Object Casting Java

Object Casting Java

Object casting with Interface (getting interface objects)

With abstract classes and interfaces, objects cannot be created, but reference variables can be created. The above program is modified to suit interfaces. Here, Flower is an interface (and it can be abstract class also).

Java Object Casting

The subclass object r is assigned to super class reference variable f. Here, f is a reference variable of interface Flower; but for this, the program is the same as earlier. When assigned, the reference variable works practically as an object. Like this, we can get the objects of interfaces and abstract classes, but we cannot create objects.

Learn more on Object casting problems.

28 thoughts on “Object Casting Java

  1. yours

    r = (Rose) f;
    How could it run fine? This is not possible. Run it yourself and try once.
    I am getting this exception.

    Exception in thread “main” java.lang.ClassCastException: Flower cannot be cast t
    o Rose
    at Rose.main(Rose.java:17)

  2. vithu

    in 27th line why did you put f.smell(); instead of r. smell.
    because you assigned super class object to subclass object in 26th line then why did you call smell() method on super class object?
    please could you clearly explain that?

    Thank you

    1. S. Nageswara Rao, Corporate Trainer Post author

      In Java explicit casting does not come free of cost. Before doing explicit casting, you must store the subclass object in the super class object. Once stored, super class object returns sub class object (which you have stored earlier).

      Imagine, I want you to give me a red marker. Unless I gave earlier, how you will give to me? The same thing here also.

    1. S. Nageswara Rao, Corporate Trainer Post author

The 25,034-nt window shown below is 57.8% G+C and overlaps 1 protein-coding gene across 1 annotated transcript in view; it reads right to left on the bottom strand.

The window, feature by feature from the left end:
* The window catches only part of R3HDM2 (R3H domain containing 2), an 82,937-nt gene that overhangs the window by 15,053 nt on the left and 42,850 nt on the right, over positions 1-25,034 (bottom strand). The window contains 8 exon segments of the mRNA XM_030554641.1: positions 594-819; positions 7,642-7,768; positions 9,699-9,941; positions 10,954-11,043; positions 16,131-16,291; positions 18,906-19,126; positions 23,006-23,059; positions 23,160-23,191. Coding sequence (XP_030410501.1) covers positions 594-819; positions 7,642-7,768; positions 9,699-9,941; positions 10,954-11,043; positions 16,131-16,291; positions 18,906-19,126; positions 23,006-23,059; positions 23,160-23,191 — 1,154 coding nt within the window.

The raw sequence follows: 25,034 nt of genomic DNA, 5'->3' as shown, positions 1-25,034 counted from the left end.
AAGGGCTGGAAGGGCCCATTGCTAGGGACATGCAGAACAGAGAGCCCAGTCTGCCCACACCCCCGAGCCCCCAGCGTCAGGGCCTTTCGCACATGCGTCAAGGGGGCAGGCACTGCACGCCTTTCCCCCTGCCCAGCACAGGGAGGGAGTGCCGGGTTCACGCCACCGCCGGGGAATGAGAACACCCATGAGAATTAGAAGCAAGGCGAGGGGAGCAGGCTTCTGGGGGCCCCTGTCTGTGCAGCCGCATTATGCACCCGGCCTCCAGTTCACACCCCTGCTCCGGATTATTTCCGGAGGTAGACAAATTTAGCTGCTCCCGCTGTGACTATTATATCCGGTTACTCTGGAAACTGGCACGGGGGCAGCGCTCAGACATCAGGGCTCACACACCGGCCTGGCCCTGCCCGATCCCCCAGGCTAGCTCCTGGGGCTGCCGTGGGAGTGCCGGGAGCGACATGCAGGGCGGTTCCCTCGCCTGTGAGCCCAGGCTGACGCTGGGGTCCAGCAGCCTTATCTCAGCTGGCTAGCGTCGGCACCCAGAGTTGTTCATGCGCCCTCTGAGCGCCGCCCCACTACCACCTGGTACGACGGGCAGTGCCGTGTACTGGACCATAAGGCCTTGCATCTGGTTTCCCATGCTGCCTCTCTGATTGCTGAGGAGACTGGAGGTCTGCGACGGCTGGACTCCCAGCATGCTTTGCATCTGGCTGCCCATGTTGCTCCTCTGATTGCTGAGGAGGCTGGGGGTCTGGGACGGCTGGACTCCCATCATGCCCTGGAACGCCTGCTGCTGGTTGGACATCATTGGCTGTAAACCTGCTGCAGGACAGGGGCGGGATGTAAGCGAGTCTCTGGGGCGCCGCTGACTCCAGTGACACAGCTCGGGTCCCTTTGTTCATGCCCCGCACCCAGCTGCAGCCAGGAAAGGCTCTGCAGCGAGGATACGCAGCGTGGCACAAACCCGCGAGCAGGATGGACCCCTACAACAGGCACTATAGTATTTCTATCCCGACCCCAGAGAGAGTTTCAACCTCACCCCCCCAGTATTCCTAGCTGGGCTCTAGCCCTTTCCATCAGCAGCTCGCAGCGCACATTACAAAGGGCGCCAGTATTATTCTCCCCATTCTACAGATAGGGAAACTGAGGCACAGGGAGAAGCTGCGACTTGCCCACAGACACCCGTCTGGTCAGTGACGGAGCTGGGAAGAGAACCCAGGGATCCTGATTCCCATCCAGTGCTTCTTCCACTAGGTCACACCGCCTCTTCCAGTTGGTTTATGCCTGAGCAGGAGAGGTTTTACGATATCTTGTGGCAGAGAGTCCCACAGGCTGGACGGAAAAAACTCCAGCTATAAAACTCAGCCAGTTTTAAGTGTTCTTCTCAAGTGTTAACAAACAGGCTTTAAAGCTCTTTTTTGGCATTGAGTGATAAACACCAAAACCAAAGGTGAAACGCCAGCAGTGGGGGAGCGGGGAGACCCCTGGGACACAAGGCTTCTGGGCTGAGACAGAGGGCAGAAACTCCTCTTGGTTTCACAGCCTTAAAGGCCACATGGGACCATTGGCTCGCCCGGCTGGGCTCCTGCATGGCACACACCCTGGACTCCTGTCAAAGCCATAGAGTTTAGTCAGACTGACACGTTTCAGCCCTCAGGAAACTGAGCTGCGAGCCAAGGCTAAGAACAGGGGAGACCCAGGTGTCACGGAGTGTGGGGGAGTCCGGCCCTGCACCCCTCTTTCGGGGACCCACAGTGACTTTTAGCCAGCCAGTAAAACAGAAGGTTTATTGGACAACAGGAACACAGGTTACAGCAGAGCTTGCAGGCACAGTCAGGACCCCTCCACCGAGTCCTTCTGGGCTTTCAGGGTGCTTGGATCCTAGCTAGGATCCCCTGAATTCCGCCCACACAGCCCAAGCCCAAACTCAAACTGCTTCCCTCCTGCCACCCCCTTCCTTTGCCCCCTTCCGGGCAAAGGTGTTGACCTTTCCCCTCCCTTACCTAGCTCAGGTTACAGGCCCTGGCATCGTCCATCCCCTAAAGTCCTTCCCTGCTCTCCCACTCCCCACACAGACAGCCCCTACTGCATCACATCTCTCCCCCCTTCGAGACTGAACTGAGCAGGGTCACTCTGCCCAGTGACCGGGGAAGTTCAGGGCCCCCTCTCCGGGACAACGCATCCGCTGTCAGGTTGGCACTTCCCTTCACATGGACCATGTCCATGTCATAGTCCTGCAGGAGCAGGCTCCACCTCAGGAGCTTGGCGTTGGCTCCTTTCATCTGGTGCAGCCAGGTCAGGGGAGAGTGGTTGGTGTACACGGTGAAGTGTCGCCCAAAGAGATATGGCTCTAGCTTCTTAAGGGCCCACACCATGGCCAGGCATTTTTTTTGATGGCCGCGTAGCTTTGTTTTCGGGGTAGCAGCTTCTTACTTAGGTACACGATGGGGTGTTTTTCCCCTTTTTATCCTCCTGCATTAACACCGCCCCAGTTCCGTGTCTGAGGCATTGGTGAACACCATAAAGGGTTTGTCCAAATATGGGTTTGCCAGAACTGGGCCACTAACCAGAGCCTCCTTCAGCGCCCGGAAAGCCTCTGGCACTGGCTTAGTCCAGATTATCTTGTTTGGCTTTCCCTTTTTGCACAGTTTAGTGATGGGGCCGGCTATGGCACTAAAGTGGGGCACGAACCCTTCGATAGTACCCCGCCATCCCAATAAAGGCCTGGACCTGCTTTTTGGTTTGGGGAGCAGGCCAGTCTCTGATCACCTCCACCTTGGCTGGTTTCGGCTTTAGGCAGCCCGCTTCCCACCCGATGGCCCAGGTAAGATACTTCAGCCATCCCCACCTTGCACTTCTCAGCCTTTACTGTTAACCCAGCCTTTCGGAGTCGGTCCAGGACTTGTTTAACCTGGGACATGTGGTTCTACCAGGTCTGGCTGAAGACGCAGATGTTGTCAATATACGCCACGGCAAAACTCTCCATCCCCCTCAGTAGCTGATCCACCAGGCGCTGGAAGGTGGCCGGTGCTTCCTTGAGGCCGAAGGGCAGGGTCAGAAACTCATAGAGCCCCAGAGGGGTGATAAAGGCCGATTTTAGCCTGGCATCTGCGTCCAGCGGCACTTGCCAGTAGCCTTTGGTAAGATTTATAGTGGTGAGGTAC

many methods Java API do not know what to run until runtime. These methods know what to return dynamically. For example, the firstElement() method of Vector returns the fist element stored. How to design the method firstElement(); Vector do not know what the element the user stores. To overcome this problem, the designers preferred to return Object class like this:

      public Object firstElement();

      Suppose, if the user stores an Integer object as the first element, then what happens let us see.
      The JVM does like this:

      Integer i1 = new Integer(10);
      Object obj1 = i1; // implicit casting
      return obj1;

      i1 subclass object is stored in super class object obj1 of Object class and then returned.

      While retrieving what you will do?

      Object obj2 = vect.firstElement();
      Integer i1 = (Integer) obj2; // explicit casting

    1. S. Nageswara Rao, Corporate Trainer Post author

      In implicit casting, we place the reference of a subclass object in super class object. In explicit casting, we get back the subclass reference object from super class object. Why all this twist? Observe, many methods of Java API, return an object of Object class. JVM keeps a subclass object in object of Object class and then returns; because it does not know what object it gets at runtime to return. We do explicit casting and get back the object. For example, the elementAt(int) method of Vector class.

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